This ODI procedure calls the ImportSecurity utility command, passing the necessary input parameters to it. The connection information from the “Command on Source” tab is set to our Hyperion Planning application. The ”Command on Source” and “Command on Target” tabs are heavily used in ODI since they allow the use of information set in the Source tab into a command in the Target tab, allowing a huge coding flexibility.

The Source tab can also be used similarly as a PL/SQL cursor, where a SQL query can be added on the Source tab, which may return N number of rows; for each one of those rows, ODI will execute whatever is in the Target tab.

Note that two ODI variables were used in this solution: #PLANNING_BIN_PATH indicates where the ImportSecurity utility is located under the Hyperion Planning install folder, and #PASSWORD_FILE indicates the full path where the password file is stored. Remember, this password file is necessary in this particular case because it is an automated process and there will be no human intervention to type the password at the prompt line. Also, an ODI option was added to select whether SL_CLEARALL was going to be used or not, so this procedure may be used in both approaches demonstrated in this paper.

Solution 2: Manipulate Hyperion Planning Repository

The second solution manipulates the HSP_ACCESS_CONTROL table directly using SQL. Although this option is easier, much more flexible and more powerful than the ImportUtility (the official tool for manipulating Hyperion Planning security), Oracle does not support repository manipulation. This needs to be taken into consideration before selecting which solution to implement.

For reasons of simplicity and flexibility, an ODI procedure with two steps inside of it was chosen over ODI interfaces. The logic in the queries is very similar to what was used in Solution 1, as can be seen in Figure 24:


Figure 24: ODI Procedure to Load Security into Planning Repository

The first step deletes from HSP_ACCESS_CONTROL all security related to the Entity dimension with FLAGS = 0 that do not exist in the temporary security table. This will remove all old undesired access that should no longer be in the application.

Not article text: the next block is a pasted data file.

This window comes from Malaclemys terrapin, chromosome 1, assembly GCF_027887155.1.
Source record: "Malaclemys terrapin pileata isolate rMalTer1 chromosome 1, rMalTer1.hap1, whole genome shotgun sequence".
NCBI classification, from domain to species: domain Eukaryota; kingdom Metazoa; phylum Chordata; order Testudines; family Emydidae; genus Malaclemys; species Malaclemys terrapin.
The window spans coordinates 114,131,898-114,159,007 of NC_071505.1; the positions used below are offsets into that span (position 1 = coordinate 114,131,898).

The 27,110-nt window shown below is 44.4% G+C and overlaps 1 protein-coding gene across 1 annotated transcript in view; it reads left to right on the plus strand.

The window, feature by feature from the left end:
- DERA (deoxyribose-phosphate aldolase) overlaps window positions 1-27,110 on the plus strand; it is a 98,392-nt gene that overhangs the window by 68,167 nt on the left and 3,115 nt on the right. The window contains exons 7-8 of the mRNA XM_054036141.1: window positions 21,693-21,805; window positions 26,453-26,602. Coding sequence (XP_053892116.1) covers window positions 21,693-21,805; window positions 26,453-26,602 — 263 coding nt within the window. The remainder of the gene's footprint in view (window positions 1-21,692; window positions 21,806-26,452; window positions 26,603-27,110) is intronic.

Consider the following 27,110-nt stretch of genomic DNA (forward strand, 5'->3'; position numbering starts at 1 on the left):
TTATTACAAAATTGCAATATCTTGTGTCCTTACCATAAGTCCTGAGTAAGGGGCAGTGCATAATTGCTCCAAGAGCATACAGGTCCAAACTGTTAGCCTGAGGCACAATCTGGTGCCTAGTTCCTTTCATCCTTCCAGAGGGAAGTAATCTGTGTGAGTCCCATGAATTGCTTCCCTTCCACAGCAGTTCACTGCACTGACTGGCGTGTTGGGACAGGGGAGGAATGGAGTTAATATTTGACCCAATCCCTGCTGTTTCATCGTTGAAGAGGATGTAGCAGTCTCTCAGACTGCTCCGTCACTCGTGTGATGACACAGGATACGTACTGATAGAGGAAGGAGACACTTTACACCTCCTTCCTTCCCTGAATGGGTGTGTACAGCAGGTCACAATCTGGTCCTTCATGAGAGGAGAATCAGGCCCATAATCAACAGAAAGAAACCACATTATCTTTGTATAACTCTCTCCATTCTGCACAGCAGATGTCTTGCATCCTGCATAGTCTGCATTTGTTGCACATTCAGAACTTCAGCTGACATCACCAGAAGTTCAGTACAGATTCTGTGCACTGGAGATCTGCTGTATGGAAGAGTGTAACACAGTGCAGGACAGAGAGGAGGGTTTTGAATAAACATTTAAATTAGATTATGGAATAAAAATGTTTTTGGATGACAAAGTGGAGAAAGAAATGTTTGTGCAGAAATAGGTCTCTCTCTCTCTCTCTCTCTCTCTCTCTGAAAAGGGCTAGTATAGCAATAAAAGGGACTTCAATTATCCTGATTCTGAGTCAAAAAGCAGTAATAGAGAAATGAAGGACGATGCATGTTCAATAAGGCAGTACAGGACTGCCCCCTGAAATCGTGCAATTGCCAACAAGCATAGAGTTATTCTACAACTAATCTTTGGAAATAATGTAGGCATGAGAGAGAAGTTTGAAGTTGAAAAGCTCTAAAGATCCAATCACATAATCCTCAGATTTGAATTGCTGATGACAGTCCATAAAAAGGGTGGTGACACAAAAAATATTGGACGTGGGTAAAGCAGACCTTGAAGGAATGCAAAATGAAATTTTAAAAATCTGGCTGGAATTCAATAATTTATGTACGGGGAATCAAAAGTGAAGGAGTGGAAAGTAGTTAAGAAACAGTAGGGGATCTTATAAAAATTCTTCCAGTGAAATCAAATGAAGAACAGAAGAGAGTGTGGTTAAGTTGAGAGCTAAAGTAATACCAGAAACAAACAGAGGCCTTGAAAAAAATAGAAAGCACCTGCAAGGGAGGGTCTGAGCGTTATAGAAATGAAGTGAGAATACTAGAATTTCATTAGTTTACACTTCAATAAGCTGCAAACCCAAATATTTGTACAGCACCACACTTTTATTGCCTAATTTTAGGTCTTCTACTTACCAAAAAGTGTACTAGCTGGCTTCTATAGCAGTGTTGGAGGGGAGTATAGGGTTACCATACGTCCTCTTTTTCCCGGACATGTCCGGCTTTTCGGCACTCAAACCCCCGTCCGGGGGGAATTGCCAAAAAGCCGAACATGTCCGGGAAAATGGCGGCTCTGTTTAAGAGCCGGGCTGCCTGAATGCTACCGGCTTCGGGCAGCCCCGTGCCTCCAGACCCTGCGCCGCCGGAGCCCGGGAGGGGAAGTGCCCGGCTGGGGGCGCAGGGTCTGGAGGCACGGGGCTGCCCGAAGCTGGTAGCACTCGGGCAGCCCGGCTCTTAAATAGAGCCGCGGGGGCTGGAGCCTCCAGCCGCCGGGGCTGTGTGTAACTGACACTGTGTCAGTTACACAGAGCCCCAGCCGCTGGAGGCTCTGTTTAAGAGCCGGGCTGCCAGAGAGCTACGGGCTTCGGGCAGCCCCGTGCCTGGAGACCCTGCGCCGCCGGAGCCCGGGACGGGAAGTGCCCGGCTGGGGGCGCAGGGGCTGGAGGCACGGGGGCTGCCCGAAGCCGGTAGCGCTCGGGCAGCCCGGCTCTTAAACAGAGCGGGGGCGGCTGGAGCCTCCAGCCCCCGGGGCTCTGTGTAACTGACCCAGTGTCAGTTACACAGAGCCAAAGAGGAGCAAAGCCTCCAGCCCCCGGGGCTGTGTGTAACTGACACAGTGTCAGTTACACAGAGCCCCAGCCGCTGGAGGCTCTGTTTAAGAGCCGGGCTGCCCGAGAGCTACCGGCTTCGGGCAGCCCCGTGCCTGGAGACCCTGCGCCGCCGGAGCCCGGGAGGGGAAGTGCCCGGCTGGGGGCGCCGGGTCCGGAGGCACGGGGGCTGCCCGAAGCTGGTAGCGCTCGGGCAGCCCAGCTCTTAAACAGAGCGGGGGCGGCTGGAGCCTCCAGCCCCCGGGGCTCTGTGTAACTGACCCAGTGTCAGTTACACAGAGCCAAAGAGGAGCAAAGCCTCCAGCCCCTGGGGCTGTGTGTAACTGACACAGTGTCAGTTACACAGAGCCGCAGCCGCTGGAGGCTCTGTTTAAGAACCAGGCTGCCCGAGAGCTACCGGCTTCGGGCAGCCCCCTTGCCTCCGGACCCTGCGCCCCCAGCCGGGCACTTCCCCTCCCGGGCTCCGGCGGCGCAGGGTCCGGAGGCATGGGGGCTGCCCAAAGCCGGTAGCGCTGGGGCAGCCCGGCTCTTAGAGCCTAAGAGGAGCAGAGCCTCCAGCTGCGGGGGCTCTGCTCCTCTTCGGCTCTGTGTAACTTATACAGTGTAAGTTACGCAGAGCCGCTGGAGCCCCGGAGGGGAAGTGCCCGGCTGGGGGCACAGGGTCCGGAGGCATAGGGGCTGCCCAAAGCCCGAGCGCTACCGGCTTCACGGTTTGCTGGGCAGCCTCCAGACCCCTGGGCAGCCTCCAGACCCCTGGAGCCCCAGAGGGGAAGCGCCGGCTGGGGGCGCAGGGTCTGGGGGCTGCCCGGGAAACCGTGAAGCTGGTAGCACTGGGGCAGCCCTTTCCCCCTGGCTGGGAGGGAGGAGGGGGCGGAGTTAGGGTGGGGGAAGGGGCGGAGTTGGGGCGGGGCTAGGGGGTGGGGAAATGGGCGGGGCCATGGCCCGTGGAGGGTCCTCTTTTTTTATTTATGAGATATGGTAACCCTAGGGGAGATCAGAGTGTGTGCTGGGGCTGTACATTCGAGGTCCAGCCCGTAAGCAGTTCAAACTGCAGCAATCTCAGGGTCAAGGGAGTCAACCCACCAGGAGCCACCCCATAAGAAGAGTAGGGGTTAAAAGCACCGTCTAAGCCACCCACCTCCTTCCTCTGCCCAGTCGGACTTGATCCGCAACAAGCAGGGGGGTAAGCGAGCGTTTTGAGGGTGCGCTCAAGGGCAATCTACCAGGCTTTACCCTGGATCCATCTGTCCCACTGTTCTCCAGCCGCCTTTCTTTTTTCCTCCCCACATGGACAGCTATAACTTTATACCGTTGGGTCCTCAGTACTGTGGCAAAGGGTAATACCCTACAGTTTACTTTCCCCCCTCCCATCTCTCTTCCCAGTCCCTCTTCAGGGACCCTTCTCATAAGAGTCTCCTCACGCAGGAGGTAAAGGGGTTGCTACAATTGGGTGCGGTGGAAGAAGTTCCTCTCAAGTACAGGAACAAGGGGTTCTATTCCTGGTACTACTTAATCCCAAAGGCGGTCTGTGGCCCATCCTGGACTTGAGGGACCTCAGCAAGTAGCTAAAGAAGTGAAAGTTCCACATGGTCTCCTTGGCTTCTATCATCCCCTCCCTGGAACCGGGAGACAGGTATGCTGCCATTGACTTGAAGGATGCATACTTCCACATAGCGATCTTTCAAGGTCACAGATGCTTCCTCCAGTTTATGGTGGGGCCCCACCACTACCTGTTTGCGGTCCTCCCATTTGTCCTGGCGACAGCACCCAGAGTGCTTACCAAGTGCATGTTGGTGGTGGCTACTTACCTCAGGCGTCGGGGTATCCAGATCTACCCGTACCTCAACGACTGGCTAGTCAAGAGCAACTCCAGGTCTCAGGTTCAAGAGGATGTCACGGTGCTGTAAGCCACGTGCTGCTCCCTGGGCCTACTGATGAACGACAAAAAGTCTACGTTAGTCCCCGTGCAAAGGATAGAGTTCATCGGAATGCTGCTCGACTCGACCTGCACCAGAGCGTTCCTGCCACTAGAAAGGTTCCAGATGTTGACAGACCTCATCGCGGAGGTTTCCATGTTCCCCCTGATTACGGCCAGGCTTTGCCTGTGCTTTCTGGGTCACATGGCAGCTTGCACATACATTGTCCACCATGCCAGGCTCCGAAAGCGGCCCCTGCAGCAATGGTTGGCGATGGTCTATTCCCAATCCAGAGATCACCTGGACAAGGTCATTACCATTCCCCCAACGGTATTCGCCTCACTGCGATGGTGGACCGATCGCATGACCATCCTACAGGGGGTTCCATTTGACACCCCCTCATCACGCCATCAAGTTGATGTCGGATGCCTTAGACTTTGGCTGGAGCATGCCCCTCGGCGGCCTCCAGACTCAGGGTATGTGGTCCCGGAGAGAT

The second step just inserts into HSP_ACCESS_CONTROL everything from the temporary security table that does not yet exist in HSP_ACCESS_CONTROL. Performing those two steps will guarantee that the Hyperion Planning application is in sync with the necessary security settings—but a restart of Hyperion Planning Services is needed, as showed in Figure 25:

  • Wait
  • Wait


Figure 25: ODI Package to Restart Planning Service (Windows)

This is a very simple way to restart the Hyperion Planning services using ODI. This example was done in Windows and just calls a Service Controller command to stop and start the HYS9Planning service. Between each command there is a “Wait” ODI object with an arbitrary number of seconds for it to wait for the services to go down and to go up again. There are other much better/smarter ways to do it, depending on which Operational System the Hyperion Planning application is running; since it is not within the scope of this paper to show all possible ways to do it, it was decided to show only the simpler one.


Figure 26: ODI Package to Dynamic load Security in Hyperion Planning

Figure 26 shows one example of the final ODI package that will be created: a very small but powerful package that allows automatic maintenance of the Planning Security settings. For example, this package can be scheduled to be executed from time to time with proper user access and all the benefits of the ODI execution platform.


The Hyperion Planning repository is a magical resource that allows us to do everything that we cannot do directly in the tool. With the ODI development flexibility, a completely new dimension of what we can do inside Planning is revealed.

This article shows how to create security dynamically in Hyperion Planning, using only its repository and ODI in a simple architecture. This is just a small part of what we can do using both the Planning repository and ODI.

More examples can be found at, a blog that does not just cover how to do something, but also explains why, when, and the where these solutions and techniques should be used.

About the Authors

Ricardo Giampaoli has been working in the IT environment for 19 years, the last nine as an EPM consultant. A certified professional on Hyperion Planning, Essbase, OBIEE and ODI, Ricardo works on a number of different projects with a wide variety of Oracle tools, giving him a broad vision of how the tools can be put together to increase their potential. Ricardo has presented at the 2013, 2014, and 2015 Kscope events, leading sessions on how to improve Hyperion using ODI. He is an Oracle ACE Associate and a tireless promoter of Oracle’s EPM tools. Ricsrdo holds a Masters Degree in Administration.

Rodrigo Radtke is a computer engineer experienced in software development—especially in BI for Finance space. Rodrigo has spoken at Kscope13, Kscope14 and Kscope15 sessions about ODI and Hyperion Planning usage. He is a certified professional on Oracle Data Integrator, Oracle SQL Expert and Java (SCJP and SCWCD). Currently he works as a Software Development Consultant at Dell and in several other personal projects, all of them involving ODI and EPM tools.

This article was first published in the ODTUG Technical Journal.

This article represents the expertise, findings, and opinions of the authors.  It has been published by Oracle in this space as part of a larger effort to encourage the exchange of such information within this Community, and to promote evaluation and commentary by peers. This article has not been reviewed by the relevant Oracle product team for compliance with Oracle's standards and practices, and its publication should not be interpreted as an endorsement by Oracle of the statements expressed therein.